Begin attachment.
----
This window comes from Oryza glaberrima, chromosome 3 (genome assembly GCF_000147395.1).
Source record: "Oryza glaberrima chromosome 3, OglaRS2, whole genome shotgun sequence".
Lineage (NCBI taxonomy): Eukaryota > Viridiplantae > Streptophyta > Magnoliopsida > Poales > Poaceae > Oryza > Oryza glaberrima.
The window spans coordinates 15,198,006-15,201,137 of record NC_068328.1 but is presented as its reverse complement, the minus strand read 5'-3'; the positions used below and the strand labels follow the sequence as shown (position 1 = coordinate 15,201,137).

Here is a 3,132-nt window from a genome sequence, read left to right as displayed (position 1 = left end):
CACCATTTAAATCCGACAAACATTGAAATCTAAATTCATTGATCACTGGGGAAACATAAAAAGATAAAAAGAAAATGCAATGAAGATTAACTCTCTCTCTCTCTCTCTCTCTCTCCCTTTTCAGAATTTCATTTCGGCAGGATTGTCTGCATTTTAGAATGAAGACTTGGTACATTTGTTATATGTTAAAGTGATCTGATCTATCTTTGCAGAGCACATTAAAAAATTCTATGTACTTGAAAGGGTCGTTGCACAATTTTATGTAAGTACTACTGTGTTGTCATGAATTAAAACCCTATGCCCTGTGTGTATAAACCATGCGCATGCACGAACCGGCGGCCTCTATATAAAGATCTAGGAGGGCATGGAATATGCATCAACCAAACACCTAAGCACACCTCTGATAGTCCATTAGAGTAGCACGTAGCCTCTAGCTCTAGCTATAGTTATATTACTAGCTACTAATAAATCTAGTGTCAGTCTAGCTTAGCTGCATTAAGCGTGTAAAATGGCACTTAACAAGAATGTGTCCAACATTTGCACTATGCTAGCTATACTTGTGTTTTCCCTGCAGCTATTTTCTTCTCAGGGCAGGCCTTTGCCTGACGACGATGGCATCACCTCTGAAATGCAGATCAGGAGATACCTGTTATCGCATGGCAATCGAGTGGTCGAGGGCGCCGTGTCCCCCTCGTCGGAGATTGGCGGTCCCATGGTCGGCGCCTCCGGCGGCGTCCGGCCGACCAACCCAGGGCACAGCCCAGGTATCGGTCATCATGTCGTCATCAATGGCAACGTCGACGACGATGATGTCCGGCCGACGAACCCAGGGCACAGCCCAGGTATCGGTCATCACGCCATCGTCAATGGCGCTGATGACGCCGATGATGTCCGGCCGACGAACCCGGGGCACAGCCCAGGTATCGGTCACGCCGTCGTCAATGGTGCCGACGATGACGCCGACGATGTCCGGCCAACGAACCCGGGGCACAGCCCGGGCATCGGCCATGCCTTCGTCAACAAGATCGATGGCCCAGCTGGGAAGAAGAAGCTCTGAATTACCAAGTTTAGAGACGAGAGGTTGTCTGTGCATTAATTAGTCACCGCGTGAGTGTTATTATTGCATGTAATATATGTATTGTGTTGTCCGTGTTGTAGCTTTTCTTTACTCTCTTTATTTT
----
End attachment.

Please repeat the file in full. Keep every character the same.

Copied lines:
This window comes from Oryza glaberrima, chromosome 3 (genome assembly GCF_000147395.1).
Source record: "Oryza glaberrima chromosome 3, OglaRS2, whole genome shotgun sequence".
Lineage (NCBI taxonomy): Eukaryota > Viridiplantae > Streptophyta > Magnoliopsida > Poales > Poaceae > Oryza > Oryza glaberrima.
The window spans coordinates 15,198,006-15,201,137 of record NC_068328.1 but is presented as its reverse complement, the minus strand read 5'-3'; the positions used below and the strand labels follow the sequence as shown (position 1 = coordinate 15,201,137).

Here is a 3,132-nt window from a genome sequence, read left to right as displayed (position 1 = left end):
CACCATTTAAATCCGACAAACATTGAAATCTAAATTCATTGATCACTGGGGAAACATAAAAAGATAAAAAGAAAATGCAATGAAGATTAACTCTCTCTCTCTCTCTCTCTCTCTCCCTTTTCAGAATTTCATTTCGGCAGGATTGTCTGCATTTTAGAATGAAGACTTGGTACATTTGTTATATGTTAAAGTGATCTGATCTATCTTTGCAGAGCACATTAAAAAATTCTATGTACTTGAAAGGGTCGTTGCACAATTTTATGTAAGTACTACTGTGTTGTCATGAATTAAAACCCTATGCCCTGTGTGTATAAACCATGCGCATGCACGAACCGGCGGCCTCTATATAAAGATCTAGGAGGGCATGGAATATGCATCAACCAAACACCTAAGCACACCTCTGATAGTCCATTAGAGTAGCACGTAGCCTCTAGCTCTAGCTATAGTTATATTACTAGCTACTAATAAATCTAGTGTCAGTCTAGCTTAGCTGCATTAAGCGTGTAAAATGGCACTTAACAAGAATGTGTCCAACATTTGCACTATGCTAGCTATACTTGTGTTTTCCCTGCAGCTATTTTCTTCTCAGGGCAGGCCTTTGCCTGACGACGATGGCATCACCTCTGAAATGCAGATCAGGAGATACCTGTTATCGCATGGCAATCGAGTGGTCGAGGGCGCCGTGTCCCCCTCGTCGGAGATTGGCGGTCCCATGGTCGGCGCCTCCGGCGGCGTCCGGCCGACCAACCCAGGGCACAGCCCAGGTATCGGTCATCATGTCGTCATCAATGGCAACGTCGACGACGATGATGTCCGGCCGACGAACCCAGGGCACAGCCCAGGTATCGGTCATCACGCCATCGTCAATGGCGCTGATGACGCCGATGATGTCCGGCCGACGAACCCGGGGCACAGCCCAGGTATCGGTCACGCCGTCGTCAATGGTGCCGACGATGACGCCGACGATGTCCGGCCAACGAACCCGGGGCACAGCCCGGGCATCGGCCATGCCTTCGTCAACAAGATCGATGGCCCAGCTGGGAAGAAGAAGCTCTGAATTACCAAGTTTAGAGACGAGAGGTTGTCTGTGCATTAATTAGTCACCGCGTGAGTGTTATTATTGCATGTAATATATGTATTGTGTTGTCCGTGTTGTAGCTTTTCTTTACTCTCTTTATTTT